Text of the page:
Based on years of experience (and supported by current research) dealing with the selection, integration, and transition of chief executives, IMG has also observed the following positive behaviors on the part of the outgoing leader who stays on the board:

  • Helping the CEO-select anticipate some of the major adjustments he will face during the transition
  • Providing insights on how the board operates and what kind of issues are on the agenda
  • Giving the incumbent “room to run” and lead the business
  • Offering support as a mentor or sounding board, but not overstepping their advisor status
  • Clarifying their post-leadership role in comprehensive communications to the board, shareholders, staff members, and employees

DANGER SIGNS

Warning indicators that the ex-CEO is not “letting go” include (a) being too involved (in business and key decisions, (b) exerting undue influence on the board behind the scenes, and (c) their opinions to the board continue to outweigh those of the incumbent. These dangerous actions can impede the incoming CEO’s growth and development in the role and inhibit members of the board from building a trusting relationship with him.

Additional problems center on the new CEO inheriting a senior team that identifies too closely with its old boss and her leadership style. This can cause confusion and make it difficult for the team to shift alliance to the new leader and his agenda, especially if the predecessor is sitting right down the hall. An incumbent may even face resistance from the ex-CEO while attempting to reshape the team to match the company’s current business needs. All board members should be aware of these negative situations and take immediate action to neutralize them.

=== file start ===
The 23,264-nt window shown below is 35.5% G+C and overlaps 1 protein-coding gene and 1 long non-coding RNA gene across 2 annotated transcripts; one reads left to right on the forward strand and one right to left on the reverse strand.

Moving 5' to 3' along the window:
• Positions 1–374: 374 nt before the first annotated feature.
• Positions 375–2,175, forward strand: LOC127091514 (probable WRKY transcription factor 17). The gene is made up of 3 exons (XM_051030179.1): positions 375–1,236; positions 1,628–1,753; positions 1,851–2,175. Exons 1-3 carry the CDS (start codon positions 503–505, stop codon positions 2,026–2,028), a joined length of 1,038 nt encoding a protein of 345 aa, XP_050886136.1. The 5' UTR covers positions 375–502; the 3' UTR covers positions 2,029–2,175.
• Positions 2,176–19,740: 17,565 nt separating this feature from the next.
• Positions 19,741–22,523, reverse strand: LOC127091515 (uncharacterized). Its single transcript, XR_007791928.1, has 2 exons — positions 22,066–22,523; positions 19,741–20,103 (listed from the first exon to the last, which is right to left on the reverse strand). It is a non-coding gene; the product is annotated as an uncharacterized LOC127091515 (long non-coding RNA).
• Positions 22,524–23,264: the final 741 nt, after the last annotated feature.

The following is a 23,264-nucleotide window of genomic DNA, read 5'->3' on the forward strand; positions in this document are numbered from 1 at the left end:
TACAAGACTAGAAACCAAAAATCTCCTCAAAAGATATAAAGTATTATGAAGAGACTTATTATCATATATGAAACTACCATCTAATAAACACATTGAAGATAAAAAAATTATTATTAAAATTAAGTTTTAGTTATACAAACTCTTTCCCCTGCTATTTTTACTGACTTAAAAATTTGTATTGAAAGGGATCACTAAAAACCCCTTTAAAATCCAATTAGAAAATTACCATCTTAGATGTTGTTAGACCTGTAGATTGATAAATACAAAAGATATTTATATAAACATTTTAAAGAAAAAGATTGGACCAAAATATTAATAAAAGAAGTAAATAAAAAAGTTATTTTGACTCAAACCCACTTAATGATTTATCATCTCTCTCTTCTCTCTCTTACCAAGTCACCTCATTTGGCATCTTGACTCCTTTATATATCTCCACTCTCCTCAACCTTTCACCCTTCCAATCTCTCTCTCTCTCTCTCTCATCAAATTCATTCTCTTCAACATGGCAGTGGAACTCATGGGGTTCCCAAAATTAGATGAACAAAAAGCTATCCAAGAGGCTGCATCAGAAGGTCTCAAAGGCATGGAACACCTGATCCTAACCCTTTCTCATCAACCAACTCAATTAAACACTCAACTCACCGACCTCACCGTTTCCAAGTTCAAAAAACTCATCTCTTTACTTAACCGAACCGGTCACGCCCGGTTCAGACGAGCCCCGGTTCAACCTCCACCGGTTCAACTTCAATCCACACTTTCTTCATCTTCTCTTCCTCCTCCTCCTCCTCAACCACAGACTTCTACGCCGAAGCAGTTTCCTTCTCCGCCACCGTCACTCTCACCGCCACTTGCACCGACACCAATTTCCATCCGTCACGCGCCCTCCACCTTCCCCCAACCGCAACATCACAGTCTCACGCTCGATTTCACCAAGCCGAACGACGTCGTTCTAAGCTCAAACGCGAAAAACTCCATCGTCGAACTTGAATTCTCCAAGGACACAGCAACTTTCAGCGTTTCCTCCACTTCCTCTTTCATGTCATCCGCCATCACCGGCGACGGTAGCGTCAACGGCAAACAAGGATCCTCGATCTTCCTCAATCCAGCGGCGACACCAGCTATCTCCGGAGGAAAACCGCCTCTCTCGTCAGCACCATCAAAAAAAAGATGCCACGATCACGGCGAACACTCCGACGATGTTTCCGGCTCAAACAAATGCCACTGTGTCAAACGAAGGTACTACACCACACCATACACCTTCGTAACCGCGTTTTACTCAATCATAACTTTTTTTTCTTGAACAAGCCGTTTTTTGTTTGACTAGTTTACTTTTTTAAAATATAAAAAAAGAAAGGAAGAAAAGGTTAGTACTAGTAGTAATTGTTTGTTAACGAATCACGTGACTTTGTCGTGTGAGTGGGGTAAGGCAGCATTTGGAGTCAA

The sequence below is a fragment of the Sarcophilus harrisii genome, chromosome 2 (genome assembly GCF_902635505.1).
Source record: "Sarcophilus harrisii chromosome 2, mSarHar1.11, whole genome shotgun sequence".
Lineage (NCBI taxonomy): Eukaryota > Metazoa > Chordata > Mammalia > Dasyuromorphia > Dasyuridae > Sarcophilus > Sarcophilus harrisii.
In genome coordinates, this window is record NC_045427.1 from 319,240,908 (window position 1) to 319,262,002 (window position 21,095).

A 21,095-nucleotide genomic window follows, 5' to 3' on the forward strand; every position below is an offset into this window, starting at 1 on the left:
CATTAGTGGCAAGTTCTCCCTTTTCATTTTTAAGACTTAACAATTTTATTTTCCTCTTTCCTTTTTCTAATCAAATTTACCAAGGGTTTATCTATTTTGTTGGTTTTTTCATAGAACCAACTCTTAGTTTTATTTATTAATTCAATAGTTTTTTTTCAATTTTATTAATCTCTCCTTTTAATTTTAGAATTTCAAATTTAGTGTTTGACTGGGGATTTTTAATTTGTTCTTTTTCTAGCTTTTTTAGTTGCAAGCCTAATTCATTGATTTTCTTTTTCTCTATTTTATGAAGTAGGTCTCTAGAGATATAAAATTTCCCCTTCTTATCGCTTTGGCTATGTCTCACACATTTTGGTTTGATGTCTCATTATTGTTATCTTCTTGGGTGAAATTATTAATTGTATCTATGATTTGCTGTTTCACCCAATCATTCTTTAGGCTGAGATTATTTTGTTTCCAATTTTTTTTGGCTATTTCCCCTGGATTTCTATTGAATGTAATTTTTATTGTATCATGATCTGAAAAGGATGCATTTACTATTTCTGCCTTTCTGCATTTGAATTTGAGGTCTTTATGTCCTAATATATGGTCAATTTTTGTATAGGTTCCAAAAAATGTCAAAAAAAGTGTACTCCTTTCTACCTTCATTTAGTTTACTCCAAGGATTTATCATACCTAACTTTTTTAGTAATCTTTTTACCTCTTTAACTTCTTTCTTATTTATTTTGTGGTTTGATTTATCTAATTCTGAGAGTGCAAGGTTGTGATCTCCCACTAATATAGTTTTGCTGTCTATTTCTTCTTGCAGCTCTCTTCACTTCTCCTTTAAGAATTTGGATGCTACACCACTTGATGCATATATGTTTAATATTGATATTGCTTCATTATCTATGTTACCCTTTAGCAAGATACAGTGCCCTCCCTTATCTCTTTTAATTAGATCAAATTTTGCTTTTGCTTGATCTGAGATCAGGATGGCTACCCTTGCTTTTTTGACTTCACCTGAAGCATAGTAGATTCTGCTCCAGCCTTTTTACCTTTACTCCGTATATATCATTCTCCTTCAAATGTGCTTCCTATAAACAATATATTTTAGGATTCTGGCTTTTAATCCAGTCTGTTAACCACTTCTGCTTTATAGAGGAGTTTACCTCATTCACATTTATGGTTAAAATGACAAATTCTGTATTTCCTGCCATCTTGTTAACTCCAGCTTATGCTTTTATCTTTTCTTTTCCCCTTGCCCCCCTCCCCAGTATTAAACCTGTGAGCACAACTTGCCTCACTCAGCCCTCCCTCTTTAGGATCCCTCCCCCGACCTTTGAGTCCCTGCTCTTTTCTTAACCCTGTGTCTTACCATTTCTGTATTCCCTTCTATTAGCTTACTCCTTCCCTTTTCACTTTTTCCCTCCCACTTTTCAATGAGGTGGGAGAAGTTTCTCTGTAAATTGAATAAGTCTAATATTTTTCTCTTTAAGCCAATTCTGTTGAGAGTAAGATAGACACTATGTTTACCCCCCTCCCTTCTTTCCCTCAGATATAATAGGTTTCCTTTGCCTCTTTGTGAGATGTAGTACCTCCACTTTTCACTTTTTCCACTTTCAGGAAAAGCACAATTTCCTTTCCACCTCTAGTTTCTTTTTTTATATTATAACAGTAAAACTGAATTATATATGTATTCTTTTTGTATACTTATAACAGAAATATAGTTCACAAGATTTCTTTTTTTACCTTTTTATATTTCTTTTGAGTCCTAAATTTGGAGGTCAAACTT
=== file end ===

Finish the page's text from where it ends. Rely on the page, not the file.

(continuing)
A worst-case scenario is if the directors are not even cognizant of being manipulated. If allowed to continue, this situation can cause contradictory communications, conflicting loyalties, and confusion as to who is in command. The final result is a new leader with limited effectiveness, severe damage to the organization, and a revolving door of successive CEOs. It may take an external consultant to assess the dynamics among those involved, determine the root cause, and suggest interventions to put the organization back on track.

PERSPECTIVE OF THE NEW CEO—AND SOME FINAL ADVICE

Transitions are challenging for every CEO, but they are especially difficult for those new to the role. According to research, over 86% of new chief executives have no prior experience in the corner office. Although CEO changeovers are organizational events, the process quickly becomes very personal as the new leader moves into a role that is much more complex than anything previously experienced.